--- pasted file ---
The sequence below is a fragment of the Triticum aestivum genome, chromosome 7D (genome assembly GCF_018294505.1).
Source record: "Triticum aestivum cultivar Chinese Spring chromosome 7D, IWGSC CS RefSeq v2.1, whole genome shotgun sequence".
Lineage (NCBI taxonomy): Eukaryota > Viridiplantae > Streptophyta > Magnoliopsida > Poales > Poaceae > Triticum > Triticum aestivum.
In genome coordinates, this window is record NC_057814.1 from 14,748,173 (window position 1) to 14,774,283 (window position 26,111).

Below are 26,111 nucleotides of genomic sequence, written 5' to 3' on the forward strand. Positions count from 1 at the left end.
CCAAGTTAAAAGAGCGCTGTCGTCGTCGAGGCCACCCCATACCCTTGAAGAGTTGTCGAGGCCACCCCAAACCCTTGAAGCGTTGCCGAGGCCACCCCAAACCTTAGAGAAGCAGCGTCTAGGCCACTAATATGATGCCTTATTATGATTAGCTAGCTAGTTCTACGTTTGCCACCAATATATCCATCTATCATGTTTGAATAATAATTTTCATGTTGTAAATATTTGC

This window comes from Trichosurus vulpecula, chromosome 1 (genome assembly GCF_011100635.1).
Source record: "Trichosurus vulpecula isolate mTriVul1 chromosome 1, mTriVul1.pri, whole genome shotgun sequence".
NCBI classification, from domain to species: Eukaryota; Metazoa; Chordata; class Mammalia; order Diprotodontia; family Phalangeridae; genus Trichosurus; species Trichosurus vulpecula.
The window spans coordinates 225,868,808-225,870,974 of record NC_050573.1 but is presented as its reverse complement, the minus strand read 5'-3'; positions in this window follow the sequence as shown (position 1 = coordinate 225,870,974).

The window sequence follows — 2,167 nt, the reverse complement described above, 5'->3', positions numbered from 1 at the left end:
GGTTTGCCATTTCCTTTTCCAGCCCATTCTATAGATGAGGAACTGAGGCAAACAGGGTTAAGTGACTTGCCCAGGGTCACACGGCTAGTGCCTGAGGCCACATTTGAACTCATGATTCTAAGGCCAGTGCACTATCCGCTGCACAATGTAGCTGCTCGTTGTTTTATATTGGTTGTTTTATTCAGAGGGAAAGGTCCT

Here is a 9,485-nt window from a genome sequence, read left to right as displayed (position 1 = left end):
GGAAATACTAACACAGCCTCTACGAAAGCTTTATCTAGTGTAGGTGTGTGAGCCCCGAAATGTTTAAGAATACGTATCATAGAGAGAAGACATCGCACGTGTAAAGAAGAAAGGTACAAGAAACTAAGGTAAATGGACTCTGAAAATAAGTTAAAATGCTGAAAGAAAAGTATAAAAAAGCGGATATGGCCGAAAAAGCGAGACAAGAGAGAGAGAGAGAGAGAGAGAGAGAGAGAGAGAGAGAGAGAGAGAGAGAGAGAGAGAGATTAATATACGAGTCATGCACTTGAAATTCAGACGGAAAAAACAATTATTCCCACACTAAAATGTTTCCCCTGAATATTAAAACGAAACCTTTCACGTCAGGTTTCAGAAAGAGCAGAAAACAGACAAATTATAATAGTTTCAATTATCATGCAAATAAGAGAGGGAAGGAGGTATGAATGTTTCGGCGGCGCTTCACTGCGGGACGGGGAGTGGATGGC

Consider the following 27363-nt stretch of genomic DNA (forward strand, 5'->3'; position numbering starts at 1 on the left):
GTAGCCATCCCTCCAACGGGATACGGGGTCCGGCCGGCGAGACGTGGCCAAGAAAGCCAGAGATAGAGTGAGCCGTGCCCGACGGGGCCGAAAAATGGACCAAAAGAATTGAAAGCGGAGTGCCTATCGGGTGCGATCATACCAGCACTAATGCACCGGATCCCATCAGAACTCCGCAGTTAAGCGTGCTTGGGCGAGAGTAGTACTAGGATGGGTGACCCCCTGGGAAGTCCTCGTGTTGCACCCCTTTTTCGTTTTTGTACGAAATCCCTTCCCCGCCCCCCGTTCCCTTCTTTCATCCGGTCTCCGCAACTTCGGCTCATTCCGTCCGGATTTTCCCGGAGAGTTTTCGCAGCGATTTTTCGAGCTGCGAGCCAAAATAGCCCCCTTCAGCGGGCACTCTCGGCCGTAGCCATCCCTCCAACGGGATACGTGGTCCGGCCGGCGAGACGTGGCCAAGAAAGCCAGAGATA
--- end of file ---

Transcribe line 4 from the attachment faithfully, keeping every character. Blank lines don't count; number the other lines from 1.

In genome coordinates, this window is record NC_057814.1 from 14,748,173 (window position 1) to 14,774,283 (window position 26,111).